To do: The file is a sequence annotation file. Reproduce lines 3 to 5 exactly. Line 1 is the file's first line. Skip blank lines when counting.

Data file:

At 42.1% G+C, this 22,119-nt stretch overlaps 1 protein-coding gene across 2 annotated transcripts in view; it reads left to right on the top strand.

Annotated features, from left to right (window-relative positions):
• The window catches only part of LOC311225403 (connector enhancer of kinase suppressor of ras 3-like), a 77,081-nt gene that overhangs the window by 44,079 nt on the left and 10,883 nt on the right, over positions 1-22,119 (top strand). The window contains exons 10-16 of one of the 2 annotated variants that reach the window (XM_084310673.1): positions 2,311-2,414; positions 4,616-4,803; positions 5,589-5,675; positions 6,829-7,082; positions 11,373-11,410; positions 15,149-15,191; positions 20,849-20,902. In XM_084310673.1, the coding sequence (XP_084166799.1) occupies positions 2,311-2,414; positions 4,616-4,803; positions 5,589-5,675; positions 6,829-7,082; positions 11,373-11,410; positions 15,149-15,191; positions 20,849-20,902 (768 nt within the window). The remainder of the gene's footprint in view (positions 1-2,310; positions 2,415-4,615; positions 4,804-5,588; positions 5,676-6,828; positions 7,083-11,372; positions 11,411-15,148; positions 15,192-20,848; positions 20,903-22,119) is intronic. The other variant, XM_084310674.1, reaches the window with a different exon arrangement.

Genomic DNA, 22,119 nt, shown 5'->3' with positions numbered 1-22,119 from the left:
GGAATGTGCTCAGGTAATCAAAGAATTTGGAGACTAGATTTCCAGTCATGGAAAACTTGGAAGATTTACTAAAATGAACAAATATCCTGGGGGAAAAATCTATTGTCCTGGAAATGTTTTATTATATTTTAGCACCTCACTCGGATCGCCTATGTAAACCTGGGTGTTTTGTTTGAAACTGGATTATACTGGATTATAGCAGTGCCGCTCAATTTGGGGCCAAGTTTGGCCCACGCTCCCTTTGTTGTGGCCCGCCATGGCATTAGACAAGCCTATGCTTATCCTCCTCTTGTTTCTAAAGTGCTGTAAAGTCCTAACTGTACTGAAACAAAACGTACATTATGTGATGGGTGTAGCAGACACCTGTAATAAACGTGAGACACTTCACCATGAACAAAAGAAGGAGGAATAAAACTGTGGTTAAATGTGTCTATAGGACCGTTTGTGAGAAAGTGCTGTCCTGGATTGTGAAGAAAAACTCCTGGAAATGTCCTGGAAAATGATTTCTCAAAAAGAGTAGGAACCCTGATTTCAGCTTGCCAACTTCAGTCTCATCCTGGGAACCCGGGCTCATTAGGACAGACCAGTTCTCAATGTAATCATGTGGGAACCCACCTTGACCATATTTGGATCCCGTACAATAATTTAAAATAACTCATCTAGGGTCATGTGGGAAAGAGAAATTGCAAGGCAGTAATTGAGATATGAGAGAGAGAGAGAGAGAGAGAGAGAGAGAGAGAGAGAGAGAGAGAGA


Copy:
• The window catches only part of LOC311225403 (connector enhancer of kinase suppressor of ras 3-like), a 77,081-nt gene that overhangs the window by 44,079 nt on the left and 10,883 nt on the right, over positions 1-22,119 (top strand). The window contains exons 10-16 of one of the 2 annotated variants that reach the window (XM_084310673.1): positions 2,311-2,414; positions 4,616-4,803; positions 5,589-5,675; positions 6,829-7,082; positions 11,373-11,410; positions 15,149-15,191; positions 20,849-20,902. In XM_084310673.1, the coding sequence (XP_084166799.1) occupies positions 2,311-2,414; positions 4,616-4,803; positions 5,589-5,675; positions 6,829-7,082; positions 11,373-11,410; positions 15,149-15,191; positions 20,849-20,902 (768 nt within the window). The remainder of the gene's footprint in view (positions 1-2,310; positions 2,415-4,615; positions 4,804-5,588; positions 5,676-6,828; positions 7,083-11,372; positions 11,411-15,148; positions 15,192-20,848; positions 20,903-22,119) is intronic. The other variant, XM_084310674.1, reaches the window with a different exon arrangement.

Genomic DNA, 22,119 nt, shown 5'->3' with positions numbered 1-22,119 from the left:
GGAATGTGCTCAGGTAATCAAAGAATTTGGAGACTAGATTTCCAGTCATGGAAAACTTGGAAGATTTACTAAAATGAACAAATATCCTGGGGGAAAAATCTATTGTCCTGGAAATGTTTTATTATATTTTAGCACCTCACTCGGATCGCCTATGTAAACCTGGGTGTTTTGTTTGAAACTGGATTATACTGGATTATAGCAGTGCCGCTCAATTTGGGGCCAAGTTTGGCCCACGCTCCCTTTGTTGTGGCCCGCCATGGCATTAGACAAGCCTATGCTTATCCTCCTCTTGTTTCTAAAGTGCTGTAAAGTCCTAACTGTACTGAAACAAAACGTACATTATGTGATGGGTGTAGCAGACACCTGTAATAAACGTGAGACACTTCACCATGAACAAAAGAAGGAGGAATAAAACTGTGGTTAAATGTGTCTATAGGACCGTTTGTGAGAAAGTGCTGTCCTGGATTGTGAAGAAAAACTCCTGGAAATGTCCTGGAAAATGATTTCTCAAAAAGAGTAGGAACCCTGATTTCAGCTTGCCAACTTCAGTCTCATCCTGGGAACCCGGGCTCATTAGGACAGACCAGTTCTCAATGTAATCATGTGGGAACCCACCTTGACCATATTTGGATCCCGTACAATAATTTAAAATAACTCATCTAGGGTCATGTGGGAAAGAGAAATTGCAAGGCAGTAATTGAGATATGAGAGAGAGAGAGAGAGAGAGAGAGAGAGAGAGAGAGAGAGAGAGAGA